Madison convinced George Washington it was time for a real Constitution, and states began appointing representatives to attend a Constitutional Convention beginning in Philadelphia in 1783. Madison joined 54 other delegates at the Convention. Having spent several months researching various philosophies of government, Madison proposed the Virginia Plan, putting forth the idea of a Republic again, but one in which the states and federal government could work together, rather than one dominating the other.
Important components of the Virginia Plan included a dual legislature, as well as a government with three branches - executive, legislative and judicial. Other changes were discussed and adopted, but the Virginia Plan remained the basic outline of the new government. That’s why James Madison is known as the “Father of the Constitution.”
The final draft of a Constitution was signed in 1787, and sent to the states for individual ratification. Madison joined Alexander Hamilton and John Jay to write the Federalist Papers, a series of articles explaining various aspects of the new Constitution and urging their passage. Ratification took place in 1788, and the First U.S. Congress met and elected George Washington the first President in 1789.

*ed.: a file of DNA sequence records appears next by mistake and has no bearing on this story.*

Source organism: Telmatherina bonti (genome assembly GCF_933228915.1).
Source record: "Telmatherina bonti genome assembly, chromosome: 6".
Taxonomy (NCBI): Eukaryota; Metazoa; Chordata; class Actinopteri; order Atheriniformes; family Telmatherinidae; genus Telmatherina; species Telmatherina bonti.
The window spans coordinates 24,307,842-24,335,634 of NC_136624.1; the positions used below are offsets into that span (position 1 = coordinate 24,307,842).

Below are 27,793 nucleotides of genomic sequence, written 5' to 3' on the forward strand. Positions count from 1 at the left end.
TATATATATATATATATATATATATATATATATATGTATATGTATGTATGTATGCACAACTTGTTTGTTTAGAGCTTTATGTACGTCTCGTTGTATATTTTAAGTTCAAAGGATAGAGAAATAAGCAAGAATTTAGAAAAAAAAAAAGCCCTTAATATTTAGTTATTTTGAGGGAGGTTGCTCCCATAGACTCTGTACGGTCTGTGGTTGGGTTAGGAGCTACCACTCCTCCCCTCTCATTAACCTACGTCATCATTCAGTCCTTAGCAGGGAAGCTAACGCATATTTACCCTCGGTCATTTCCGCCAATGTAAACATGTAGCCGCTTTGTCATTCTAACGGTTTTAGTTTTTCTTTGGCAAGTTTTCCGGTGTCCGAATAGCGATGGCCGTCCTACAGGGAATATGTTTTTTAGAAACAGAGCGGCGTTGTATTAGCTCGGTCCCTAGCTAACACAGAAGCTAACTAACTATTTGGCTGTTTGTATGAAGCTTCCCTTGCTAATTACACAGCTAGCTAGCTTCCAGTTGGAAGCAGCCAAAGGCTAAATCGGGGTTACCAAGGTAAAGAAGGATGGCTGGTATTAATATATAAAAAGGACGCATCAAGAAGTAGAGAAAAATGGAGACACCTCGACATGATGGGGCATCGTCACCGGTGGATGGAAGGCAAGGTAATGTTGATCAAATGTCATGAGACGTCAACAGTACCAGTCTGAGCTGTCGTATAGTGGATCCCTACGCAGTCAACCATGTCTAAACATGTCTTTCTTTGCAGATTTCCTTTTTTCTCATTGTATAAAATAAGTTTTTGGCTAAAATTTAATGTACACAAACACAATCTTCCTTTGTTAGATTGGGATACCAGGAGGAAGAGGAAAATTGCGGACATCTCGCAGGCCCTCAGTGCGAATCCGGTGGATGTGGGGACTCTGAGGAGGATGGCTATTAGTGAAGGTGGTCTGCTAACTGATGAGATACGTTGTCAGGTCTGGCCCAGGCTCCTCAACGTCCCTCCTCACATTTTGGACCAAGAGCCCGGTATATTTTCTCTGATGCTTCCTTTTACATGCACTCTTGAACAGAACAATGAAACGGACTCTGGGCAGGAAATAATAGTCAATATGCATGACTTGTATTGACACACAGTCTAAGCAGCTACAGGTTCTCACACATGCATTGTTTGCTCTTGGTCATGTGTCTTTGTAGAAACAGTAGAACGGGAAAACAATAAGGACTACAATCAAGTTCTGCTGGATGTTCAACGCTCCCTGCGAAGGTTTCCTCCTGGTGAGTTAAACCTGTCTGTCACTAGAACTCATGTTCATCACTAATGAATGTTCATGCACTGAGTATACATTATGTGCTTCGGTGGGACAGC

The rights of individual citizens missing from the Constitution prompted the need for a Bill of Rights. Madison undertook the task of writing the first amendments to the Constitution, although he believed it already limited government control in favor of the populace. Hundreds of amendments became 19, then 12, and then Madison settled on 10 in the end. He then served in the first House of Representatives.
At the time, two political parties existed - Federalist and Republican (later Democrat-Republicans). Washington, Adams and others still pushed for a stronger federal government (Federalists), while Madison and Jefferson pushed for governmental limits and local control by the states. This was a turn-around from strong Federalist leanings by Madison previously, but after he became President, he began favoring a strong central government again as a way of dealing with national debt and the need for a central bank, and an army and navy.